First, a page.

Following up on my post about my recent experience with metrics and processes being distorted (and my less-than-perfect Lean coaching efforts), I was thinking back to some first-hand experience I had when I started my career at the GM Livonia Engine Plant circa 1995. It's the most blatant example of someone intentionally distorting data that I've ever seen… but it's totally understandable. I blame the senior leaders, not the front-line supervisor, in this case.
Our engine block line was designed at a throughput goal of 92 blocks per hour. We could machine 92 blocks in an hour if everything ran perfectly, but it was rare and extremely unlikely to ever happen… running at that 100% pace for an entire hour.
Our plant superintendent, Bob (he was the #2 guy in the plant), decided that 60 pieces per hour was an acceptable number (partly based on productivity benchmark numbers that were attributed to Toyota). If you produced anything below 60 blocks in an hour, you'd have to explain why.
Now, Bob wasn't really the listening, problem-solving type. He managed by fear, yelling, and intimidation. There was more yelling involved than listening or problem-solving, yet alone any coaching.
Hear Mark read this post — subscribe to Lean Blog Audio
Anyway, at the end of the engine block line was a mechanical counter that recorded the hourly production counts. The UAW workers who unloaded blocks dutifully recorded the number every hour on a piece of paper.
The numbers might have typically look like this as they were written down:
That's an average of 48.6 pieces per hour. Not quite up to Bob's standards, although here we exceeded the goal in three hours and came somewhat close to 92 in one hour.
At the end of each day, before our “4 o'clock meeting” where the plant salaried staff took its daily verbal beating from Bob, Scott, the production supervisor (the technical title of “Team Coordinator” didn't quite fit) would pick up the counts and do a little daily editing.
Scott would take the numbers and turn them into something that looked like this, I kid thee not:
That's still an average of 48.6 per hour. But it's much more consistent. Too much so. Unnaturally so. Unbelievably so.
Bad ole' Bob never questioned these numbers. I know it's hard to believe that he would believe those numbers, but when reviewing multiple departments at that daily verbal abuse meeting, Scott's fudgery helped avoid too much attention that a really bad hour would have brought upon him. Rather than asking, “Why don't we have more hours with 86 blocks?” the upper limit of expectations was set too low, at 60.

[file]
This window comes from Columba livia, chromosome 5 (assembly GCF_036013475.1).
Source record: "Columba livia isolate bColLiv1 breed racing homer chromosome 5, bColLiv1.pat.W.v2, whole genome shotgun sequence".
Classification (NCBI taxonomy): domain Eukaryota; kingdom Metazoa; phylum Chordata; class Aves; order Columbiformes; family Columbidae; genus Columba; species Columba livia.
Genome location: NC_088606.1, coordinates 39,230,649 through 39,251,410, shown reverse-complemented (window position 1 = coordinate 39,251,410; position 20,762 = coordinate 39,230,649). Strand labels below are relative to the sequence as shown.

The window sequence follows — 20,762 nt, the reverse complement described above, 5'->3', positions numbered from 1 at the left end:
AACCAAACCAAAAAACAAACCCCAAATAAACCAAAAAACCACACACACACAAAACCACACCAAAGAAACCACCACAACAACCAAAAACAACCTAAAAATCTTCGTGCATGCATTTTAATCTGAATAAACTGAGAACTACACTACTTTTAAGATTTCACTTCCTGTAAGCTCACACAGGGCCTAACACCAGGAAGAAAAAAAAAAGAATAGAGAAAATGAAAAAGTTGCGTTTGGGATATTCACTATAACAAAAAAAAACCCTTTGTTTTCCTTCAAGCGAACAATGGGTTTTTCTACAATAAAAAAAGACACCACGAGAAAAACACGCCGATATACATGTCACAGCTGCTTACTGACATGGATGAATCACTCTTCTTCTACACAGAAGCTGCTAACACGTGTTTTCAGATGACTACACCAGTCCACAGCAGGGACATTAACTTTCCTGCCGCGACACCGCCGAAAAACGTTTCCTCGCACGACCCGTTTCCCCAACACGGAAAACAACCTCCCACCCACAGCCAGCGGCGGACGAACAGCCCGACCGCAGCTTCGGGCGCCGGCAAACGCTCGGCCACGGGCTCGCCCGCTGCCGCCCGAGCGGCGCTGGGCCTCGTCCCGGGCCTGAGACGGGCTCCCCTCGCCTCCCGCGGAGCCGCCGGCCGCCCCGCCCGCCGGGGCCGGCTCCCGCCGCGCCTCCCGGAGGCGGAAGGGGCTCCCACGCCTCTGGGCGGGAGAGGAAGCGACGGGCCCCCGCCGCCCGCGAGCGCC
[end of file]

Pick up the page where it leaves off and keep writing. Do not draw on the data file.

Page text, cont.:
I asked Scott once why he fudged the numbers each day, and his answer was simple (image the clipped Michigan accent of a chain smoker):
“Bob wants 60 an hour, he gets 60 an hour.”
Other departments got more than their share of the daily beatings. I had a bet with a co-worker each day if Bob would say the word “pathetic” or “miserable” first in his misguided attempts at “motivating” everybody. Bob always had the same pronouncement for our problems: we weren't trying hard enough. And apparently, more yelling from Bob was what we needed to motivate us. But that never worked.
“Not trying hard enough” fell into two categories: 1) urgency and 2) intensity. We didn't have a sense of urgency. We didn't have the proper intensity. Like a shorter approximation of Mike Ditka (with a signature bad toupee rather than a signature mustache), Bob would yell and scream and spit would fly. Sometimes we got “we need urgent intensity” or “we need intense urgency” if things were really bad. All of the yelling and screaming, all of the fear, all of the fudging of the numbers got in the way of true process improvement and true problem-solving.
Obviously, situations like this are part of the reason our plant manager eventually got moved out of the way (promoted and put out to pasture at headquarters) for a new, NUMMI-trained plant manager. That started our road to recovery as a plant. It was never a worker problem; it was a management problem. That's an important lesson of Lean — what's required is a change in management practices and management philosophy.
I'll leave it for another post to talk about that “4 o'clock meeting” and what its goals were supposed to be. The meeting was designed by some internal Lean consultants we had but was co-opted by non-Lean management mindsets. Why weren't the lean consultants being listened to? Again, I'll save that for another post.
What do you think? Please scroll down (or click) to post a comment. Or please share the post with your thoughts on LinkedIn – and follow me or connect with me there.
Did you like this post? Make sure you don't miss a post or podcast — Subscribe to get notified about posts via email daily or weekly.
Check out my latest book, The Mistakes That Make Us: Cultivating a Culture of Learning and Innovation: